A Friend in Deed
Future chapter by Adam Khan, author of Self-Help Stuff That Works
IT OFTEN HELPS A FRIEND TO listen to him talk when he's having troubles. But being the listener isn't easy, and as you know, not everything you say or do to help a person really helps. Brant Burleson, a researcher at Purdue University, set up some experiments to find out just what does work, and what doesn't. What he discovered may surprise you, because the most helpful things are the easiest things.
You don't have to offer advice. In fact, you probably shouldn't, according to Burleson's studies. When someone is unloading his troubles, most of the things we most naturally want to do to help him will not help him. For example, it doesn't help much to tell your friend about similar troubles you've had, or to try to help him look on the bright side, or to try to change the subject. What actually helps the listener is surprisingly simple and easy:
Encourage your friend to describe his trouble in great detail. And make sure you include, as part of that detail, descriptions of your friend's feelings.
That's it. Most people can pretty much figure out what they ought to do once they think about it a little bit, and that's exactly what you're allowing them to do: Think. By not giving your friend advice or trying to help her see the silver lining, by not cluttering her mind with your own similar experiences, and by getting her to describe her feelings and the problem in detail, you're allowing her to clarify the situation for herself.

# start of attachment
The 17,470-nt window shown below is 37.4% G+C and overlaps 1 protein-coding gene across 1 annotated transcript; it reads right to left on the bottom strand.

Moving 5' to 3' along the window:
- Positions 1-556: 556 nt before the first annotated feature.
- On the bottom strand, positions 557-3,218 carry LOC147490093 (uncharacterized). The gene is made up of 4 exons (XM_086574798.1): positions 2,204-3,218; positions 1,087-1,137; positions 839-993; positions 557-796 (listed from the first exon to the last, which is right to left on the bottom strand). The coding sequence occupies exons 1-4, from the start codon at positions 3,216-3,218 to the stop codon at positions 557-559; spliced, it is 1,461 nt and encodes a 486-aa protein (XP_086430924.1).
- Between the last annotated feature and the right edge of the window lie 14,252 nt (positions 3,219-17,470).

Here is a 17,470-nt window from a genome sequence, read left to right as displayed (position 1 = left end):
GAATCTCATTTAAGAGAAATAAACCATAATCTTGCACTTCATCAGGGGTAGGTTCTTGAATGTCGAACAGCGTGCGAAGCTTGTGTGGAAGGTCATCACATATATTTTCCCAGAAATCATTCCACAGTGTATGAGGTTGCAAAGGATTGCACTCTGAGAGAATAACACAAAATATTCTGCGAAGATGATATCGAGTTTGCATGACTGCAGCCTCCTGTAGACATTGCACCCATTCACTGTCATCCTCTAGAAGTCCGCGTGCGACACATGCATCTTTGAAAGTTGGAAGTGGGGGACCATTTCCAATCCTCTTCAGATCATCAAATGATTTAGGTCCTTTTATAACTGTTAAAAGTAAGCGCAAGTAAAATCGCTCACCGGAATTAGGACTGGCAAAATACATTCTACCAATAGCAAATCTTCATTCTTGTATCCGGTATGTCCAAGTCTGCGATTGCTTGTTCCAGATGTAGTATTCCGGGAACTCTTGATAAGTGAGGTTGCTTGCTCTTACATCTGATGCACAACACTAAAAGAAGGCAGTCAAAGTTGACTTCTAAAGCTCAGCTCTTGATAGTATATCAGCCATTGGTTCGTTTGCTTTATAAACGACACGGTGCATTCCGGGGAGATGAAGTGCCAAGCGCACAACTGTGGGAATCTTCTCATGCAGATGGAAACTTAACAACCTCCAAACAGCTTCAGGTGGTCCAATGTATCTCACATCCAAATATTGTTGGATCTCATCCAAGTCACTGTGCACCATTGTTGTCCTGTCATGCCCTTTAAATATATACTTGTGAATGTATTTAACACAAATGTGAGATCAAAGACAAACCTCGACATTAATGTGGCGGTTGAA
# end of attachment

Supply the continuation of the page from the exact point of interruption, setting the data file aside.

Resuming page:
It's easier to think by speaking aloud than it is to try to think to yourself, especially when you're upset, but that's true only if the listener is allowing you to speak freely.
Get your friend to describe his problem and his feelings in detail. Although it may seem you're hardly doing anything, you're allowing him to do what he needs most when times are tough: To confide in a friend.
Encourage your friend to describe his trouble in great detail.
We all fall victim to our circumstances and our biology and our upbringing now and then. But it doesn't have to be that way as often.
You Create Yourself
Comfort and luxury are not the chief requirements of life. Here's what you need to really feel great.
A Lasting State of Feeling Great
What is more fun: Things that require the expenditure of resources like material and electricity and gas? Or self-powered activities?
Burn Your Own BTUs
Comptetion doesn't have to be an ugly affair. In fact, from at least one perspective, it is the finest force for good in the world.
The Spirit of the Games
Achieving goals is sometimes difficult. When you feel discouraged, check this chapter out. There are three things you can do to make the achievement of your goals more likely.
Do You Want to Give Up?
next: Conversation on Optimism
Staff, H. (2008, November 15). A Friend in Deed, HealthyPlace. Retrieved on 2023, February 5 from https://www.healthyplace.com/self-help/self-help-stuff-that-works/a-friend-in-deed